Ratchet is incredibly loyal to Optimus. He’s been his friend and ally since before the war even began, and the two have stuck together ever since. Megatron repeatedly draws attention to Ratchet’s ties to Optimus ‘he’s Optimus Prime’s medic’, ‘Optimus’ lapdog’, ‘I see you’ve brought your trusty watchdog’. Ratchet wouldn’t- couldn’t, abandon Optimus, even though he’s unhappy with Optimus’ actions and priorities in the war. All of Ratchet’s problems with Optimus came out explosively in Faster, Stronger, and as the writer and director of the episode confirmed, as harsh as Ratchet’s words were, there was truth in them. Ratchet cares about Optimus more than anyone else, but after so many years following orders he doesn’t agree with, resentment has festered within him. If Optimus was present, Ratchet would never agree to help. But here, trapped within the enemy warship, under duress, well, it didn’t really matter if he went willingly or not did it? No one would ever know that he was willingly damning two planets to Decepticon rule; that for once he was putting the survival of Cybertron above that of humans.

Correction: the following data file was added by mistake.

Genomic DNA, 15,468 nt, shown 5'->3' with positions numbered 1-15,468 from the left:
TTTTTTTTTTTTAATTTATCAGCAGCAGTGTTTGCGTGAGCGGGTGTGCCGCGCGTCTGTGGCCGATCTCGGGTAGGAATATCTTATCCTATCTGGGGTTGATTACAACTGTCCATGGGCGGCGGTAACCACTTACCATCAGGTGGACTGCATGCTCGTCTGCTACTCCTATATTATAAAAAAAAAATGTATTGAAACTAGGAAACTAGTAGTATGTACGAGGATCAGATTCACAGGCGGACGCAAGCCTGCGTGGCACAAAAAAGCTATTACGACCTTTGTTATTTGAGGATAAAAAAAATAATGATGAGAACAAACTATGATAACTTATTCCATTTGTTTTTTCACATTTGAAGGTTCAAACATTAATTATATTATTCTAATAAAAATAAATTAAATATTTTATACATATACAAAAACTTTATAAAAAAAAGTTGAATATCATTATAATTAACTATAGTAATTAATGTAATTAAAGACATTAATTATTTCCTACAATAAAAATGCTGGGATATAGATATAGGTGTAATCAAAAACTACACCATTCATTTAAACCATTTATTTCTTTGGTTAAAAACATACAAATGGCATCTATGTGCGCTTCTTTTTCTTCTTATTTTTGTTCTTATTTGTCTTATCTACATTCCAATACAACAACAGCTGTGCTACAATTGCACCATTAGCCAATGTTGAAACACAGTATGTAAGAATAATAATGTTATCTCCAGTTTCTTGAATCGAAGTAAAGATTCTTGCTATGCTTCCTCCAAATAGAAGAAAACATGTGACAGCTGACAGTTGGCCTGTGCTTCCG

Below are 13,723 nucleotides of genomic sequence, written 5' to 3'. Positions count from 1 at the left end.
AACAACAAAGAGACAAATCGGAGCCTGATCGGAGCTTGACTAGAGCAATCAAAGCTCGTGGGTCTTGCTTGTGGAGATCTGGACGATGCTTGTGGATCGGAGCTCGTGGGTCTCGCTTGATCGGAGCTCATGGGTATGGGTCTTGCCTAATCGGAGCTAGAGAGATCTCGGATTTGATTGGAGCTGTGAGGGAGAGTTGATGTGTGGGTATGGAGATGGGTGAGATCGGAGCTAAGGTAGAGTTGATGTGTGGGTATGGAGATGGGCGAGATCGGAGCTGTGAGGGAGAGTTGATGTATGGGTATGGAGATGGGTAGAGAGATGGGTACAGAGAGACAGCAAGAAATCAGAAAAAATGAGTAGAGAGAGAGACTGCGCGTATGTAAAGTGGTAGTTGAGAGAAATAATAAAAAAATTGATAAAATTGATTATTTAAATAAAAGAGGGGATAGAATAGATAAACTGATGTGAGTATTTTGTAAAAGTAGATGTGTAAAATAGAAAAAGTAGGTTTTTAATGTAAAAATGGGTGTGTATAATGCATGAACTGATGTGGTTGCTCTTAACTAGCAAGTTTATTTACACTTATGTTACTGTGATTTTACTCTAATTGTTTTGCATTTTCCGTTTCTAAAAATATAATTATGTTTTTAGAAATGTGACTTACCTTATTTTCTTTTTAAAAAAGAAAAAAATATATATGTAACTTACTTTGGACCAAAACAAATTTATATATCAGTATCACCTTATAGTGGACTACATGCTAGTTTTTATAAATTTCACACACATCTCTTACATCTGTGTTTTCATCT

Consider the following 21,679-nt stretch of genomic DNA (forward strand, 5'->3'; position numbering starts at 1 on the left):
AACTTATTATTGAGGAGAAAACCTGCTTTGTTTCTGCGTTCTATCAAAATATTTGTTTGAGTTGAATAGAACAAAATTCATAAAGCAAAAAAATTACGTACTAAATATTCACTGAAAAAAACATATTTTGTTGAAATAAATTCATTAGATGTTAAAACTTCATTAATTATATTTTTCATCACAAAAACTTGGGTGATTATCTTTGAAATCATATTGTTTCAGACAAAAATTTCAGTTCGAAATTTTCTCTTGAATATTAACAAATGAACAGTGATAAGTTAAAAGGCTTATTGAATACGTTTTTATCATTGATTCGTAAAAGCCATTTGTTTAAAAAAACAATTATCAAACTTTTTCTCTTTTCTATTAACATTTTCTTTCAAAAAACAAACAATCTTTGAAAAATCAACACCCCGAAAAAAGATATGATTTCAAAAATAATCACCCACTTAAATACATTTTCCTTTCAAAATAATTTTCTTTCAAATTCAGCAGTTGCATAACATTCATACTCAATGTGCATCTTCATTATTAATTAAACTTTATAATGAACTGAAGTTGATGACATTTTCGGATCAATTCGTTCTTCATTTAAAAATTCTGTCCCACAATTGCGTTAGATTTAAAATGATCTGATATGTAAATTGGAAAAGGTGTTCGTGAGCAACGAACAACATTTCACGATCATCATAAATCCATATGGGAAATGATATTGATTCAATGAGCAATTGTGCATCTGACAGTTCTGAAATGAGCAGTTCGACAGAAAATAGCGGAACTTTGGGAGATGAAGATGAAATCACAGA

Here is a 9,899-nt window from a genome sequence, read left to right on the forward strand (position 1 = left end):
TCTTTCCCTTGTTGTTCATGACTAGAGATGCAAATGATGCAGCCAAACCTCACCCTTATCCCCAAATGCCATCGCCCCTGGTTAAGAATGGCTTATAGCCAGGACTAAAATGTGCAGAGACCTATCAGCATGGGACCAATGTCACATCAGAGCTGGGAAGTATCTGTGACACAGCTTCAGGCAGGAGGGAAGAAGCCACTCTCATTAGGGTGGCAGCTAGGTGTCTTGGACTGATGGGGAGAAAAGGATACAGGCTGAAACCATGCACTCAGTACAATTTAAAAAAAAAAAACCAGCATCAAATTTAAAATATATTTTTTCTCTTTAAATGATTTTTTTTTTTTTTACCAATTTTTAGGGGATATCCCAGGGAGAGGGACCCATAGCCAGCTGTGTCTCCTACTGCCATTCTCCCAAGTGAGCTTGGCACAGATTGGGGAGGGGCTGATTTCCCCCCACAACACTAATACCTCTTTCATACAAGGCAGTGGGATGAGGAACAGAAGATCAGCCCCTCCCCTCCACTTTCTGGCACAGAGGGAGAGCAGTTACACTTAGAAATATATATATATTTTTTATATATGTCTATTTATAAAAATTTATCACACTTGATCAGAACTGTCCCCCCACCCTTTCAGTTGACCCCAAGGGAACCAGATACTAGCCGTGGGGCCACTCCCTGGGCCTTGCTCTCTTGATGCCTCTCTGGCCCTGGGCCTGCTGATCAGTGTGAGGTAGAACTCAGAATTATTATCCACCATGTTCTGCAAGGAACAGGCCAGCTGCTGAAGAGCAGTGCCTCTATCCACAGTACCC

Certainly the impression that Optimus gives off is that alien lives are more important than Cybertronian ones [an analysis of which could be an entire essay in and of itself]. We never get to see Ratchet finding out about exactly what happened on Cybertron at the site of the Omega Lock, but I doubt he would have agreed that saving the children was the right move. Ratchet is not heartless, but he is pragmatic. If he had to trade three lives for a chance to revive Cybertron, he would have done it. Not without regret, but I think that Ratchet realises what callousness he possesses, and would decide that the end justified the means. The biggest issue would not be the decision itself, it would be having to face the others- especially Optimus. 

Persuasion is not about Megatron convincing Ratchet to finish his work, it’s about Ratchet’s battle between his morals and his desires, and the choice he makes which goes completely against Optimus’ and the Autobots code of ethics.